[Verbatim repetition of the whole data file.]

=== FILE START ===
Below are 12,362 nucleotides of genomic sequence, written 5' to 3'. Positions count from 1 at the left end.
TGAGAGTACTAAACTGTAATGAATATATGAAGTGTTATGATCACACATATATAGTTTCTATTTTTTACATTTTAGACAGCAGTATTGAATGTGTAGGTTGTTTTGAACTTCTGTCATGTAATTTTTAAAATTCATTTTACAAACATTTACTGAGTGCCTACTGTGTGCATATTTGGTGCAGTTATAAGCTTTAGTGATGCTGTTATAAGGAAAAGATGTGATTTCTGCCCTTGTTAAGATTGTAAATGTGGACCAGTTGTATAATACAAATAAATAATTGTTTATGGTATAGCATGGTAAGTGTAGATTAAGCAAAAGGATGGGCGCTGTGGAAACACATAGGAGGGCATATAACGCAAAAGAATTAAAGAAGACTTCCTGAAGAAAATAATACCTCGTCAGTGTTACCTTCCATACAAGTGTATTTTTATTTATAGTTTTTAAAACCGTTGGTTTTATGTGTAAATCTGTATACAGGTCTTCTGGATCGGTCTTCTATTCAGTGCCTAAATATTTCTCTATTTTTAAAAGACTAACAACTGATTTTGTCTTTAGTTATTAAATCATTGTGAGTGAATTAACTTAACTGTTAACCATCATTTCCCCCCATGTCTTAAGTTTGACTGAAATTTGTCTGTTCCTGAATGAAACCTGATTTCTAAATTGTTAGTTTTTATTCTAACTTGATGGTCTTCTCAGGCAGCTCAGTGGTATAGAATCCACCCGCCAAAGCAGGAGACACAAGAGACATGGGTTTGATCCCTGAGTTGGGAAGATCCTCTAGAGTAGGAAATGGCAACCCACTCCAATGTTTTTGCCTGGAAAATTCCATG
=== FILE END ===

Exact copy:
Below are 12,362 nucleotides of genomic sequence, written 5' to 3'. Positions count from 1 at the left end.
TGAGAGTACTAAACTGTAATGAATATATGAAGTGTTATGATCACACATATATAGTTTCTATTTTTTACATTTTAGACAGCAGTATTGAATGTGTAGGTTGTTTTGAACTTCTGTCATGTAATTTTTAAAATTCATTTTACAAACATTTACTGAGTGCCTACTGTGTGCATATTTGGTGCAGTTATAAGCTTTAGTGATGCTGTTATAAGGAAAAGATGTGATTTCTGCCCTTGTTAAGATTGTAAATGTGGACCAGTTGTATAATACAAATAAATAATTGTTTATGGTATAGCATGGTAAGTGTAGATTAAGCAAAAGGATGGGCGCTGTGGAAACACATAGGAGGGCATATAACGCAAAAGAATTAAAGAAGACTTCCTGAAGAAAATAATACCTCGTCAGTGTTACCTTCCATACAAGTGTATTTTTATTTATAGTTTTTAAAACCGTTGGTTTTATGTGTAAATCTGTATACAGGTCTTCTGGATCGGTCTTCTATTCAGTGCCTAAATATTTCTCTATTTTTAAAAGACTAACAACTGATTTTGTCTTTAGTTATTAAATCATTGTGAGTGAATTAACTTAACTGTTAACCATCATTTCCCCCCATGTCTTAAGTTTGACTGAAATTTGTCTGTTCCTGAATGAAACCTGATTTCTAAATTGTTAGTTTTTATTCTAACTTGATGGTCTTCTCAGGCAGCTCAGTGGTATAGAATCCACCCGCCAAAGCAGGAGACACAAGAGACATGGGTTTGATCCCTGAGTTGGGAAGATCCTCTAGAGTAGGAAATGGCAACCCACTCCAATGTTTTTGCCTGGAAAATTCCATG